Tell some people you're going to Berlin for the food and you get pitying looks. Knackwurst, Bratwurst und indigestion? But over the past few years, reports have been filtering in about the city's art scene and its avant-garde fashion and design. Surely the food must have followed?
In our former lives at the New York Times as a writer and an editor for the Sunday Styles section, this kind of scouting had been our beat. Now we only get to indulge our fascination with culinary and pop-culture trends when we're on vacation. Berlin seemed a promising destination, thriving but still emerging and full of discoveries: For instance, the eastern part of this once-divided city is now where all the action is, culinary, cultural andironicallyconsumer.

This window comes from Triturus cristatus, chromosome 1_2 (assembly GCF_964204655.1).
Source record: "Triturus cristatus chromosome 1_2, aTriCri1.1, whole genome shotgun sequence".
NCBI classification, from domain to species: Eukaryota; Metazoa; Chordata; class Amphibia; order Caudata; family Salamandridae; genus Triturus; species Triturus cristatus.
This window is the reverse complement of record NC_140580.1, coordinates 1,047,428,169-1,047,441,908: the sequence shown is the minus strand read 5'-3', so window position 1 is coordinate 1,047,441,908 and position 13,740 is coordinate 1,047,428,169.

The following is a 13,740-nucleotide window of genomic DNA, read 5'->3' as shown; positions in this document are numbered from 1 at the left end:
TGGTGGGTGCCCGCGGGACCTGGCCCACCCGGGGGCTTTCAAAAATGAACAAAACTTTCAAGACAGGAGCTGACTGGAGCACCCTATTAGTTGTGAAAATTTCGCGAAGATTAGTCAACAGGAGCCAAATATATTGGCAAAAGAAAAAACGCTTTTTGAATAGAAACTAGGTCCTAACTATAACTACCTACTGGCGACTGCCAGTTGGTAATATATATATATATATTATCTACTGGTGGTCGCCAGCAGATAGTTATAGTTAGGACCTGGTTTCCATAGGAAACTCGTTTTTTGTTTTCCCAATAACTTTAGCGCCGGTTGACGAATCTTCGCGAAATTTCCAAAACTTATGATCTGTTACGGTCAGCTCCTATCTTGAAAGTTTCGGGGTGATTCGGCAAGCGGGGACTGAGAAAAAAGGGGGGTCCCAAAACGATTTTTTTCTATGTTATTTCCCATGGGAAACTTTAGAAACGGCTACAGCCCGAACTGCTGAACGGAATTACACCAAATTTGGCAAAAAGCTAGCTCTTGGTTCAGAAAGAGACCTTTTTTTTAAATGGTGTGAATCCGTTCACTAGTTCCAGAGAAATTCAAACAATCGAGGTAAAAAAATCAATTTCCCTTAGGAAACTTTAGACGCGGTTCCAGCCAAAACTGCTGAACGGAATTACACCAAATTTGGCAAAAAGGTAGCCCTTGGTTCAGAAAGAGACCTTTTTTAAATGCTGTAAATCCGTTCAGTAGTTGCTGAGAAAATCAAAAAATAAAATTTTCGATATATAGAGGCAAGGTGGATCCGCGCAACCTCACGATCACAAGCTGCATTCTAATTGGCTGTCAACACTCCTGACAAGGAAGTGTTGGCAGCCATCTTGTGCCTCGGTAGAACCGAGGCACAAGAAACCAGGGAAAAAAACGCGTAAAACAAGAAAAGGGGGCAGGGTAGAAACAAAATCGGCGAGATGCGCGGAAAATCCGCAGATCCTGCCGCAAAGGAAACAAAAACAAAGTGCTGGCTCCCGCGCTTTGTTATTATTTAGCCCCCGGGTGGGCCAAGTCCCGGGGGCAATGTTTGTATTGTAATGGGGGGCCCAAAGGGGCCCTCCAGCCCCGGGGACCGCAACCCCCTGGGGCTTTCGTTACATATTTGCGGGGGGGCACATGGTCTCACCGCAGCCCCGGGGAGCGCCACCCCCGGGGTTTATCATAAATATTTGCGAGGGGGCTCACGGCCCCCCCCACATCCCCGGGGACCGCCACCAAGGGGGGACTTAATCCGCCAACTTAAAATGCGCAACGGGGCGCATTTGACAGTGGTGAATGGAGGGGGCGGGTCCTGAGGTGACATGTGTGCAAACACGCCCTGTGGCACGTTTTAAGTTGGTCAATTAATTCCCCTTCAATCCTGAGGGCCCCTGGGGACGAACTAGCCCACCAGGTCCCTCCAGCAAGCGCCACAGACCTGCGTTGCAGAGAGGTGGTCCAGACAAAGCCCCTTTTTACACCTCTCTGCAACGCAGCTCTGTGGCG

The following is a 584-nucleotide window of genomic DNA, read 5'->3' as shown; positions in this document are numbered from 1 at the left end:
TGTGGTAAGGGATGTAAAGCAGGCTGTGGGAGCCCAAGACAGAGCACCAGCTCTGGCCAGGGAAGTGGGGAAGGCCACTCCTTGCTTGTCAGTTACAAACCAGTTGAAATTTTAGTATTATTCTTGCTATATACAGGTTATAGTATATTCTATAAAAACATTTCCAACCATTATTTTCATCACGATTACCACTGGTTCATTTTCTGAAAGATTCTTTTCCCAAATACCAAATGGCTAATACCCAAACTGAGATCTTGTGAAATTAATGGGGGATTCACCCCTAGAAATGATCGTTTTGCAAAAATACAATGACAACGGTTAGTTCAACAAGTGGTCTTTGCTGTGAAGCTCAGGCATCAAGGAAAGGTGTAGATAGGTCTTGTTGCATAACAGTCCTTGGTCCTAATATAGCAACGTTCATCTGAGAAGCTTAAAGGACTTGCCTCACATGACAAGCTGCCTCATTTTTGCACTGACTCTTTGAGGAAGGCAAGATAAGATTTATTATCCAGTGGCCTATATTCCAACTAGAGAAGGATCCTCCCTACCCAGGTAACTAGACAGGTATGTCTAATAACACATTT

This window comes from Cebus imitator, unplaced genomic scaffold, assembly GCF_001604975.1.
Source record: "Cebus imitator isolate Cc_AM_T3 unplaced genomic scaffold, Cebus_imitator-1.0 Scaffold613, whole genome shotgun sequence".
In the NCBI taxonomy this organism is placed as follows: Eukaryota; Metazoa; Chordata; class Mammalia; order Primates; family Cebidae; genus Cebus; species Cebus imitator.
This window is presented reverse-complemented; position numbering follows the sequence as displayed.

Our hotel was the Ku'Damm 101 (Kurfürstendamm 101; 011-49-30-520-0550; doubles from $100), a rare outpost of hipsterism deep in West Berlin whose concrete columns and apparent ban on broadloom had throngs of club kids crawling through the bar. But a walk down the Kurfürstendamm (a.k.a. "the Ku'damm"), a boulevard of brands all too familiar to an American traveler, made it clear that the real action must be in the East. We were about to write off the entire West, until we met Horst Reinwald, master oystermonger.